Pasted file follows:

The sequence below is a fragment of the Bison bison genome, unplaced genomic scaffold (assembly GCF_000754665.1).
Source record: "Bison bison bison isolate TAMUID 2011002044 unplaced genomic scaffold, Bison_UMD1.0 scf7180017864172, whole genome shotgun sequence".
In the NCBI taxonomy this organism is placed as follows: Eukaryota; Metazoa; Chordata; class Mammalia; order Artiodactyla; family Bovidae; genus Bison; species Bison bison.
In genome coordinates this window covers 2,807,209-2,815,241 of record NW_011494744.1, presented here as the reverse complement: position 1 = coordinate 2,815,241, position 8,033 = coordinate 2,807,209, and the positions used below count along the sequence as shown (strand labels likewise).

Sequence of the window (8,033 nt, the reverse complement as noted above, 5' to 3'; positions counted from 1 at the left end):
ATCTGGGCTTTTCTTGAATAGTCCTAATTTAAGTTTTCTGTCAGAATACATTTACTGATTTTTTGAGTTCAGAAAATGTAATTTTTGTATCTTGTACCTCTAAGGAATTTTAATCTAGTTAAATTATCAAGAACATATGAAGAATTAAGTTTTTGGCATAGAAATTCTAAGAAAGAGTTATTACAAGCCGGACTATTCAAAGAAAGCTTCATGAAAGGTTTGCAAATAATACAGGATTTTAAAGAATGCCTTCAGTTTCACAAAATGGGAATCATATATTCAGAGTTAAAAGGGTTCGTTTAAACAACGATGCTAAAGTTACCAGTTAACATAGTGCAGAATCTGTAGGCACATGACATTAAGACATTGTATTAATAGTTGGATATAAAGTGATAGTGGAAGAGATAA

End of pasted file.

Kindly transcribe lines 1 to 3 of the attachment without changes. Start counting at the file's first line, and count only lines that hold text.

The sequence below is a fragment of the Bison bison genome, unplaced genomic scaffold (assembly GCF_000754665.1).
Source record: "Bison bison bison isolate TAMUID 2011002044 unplaced genomic scaffold, Bison_UMD1.0 scf7180017864172, whole genome shotgun sequence".
In the NCBI taxonomy this organism is placed as follows: Eukaryota; Metazoa; Chordata; class Mammalia; order Artiodactyla; family Bovidae; genus Bison; species Bison bison.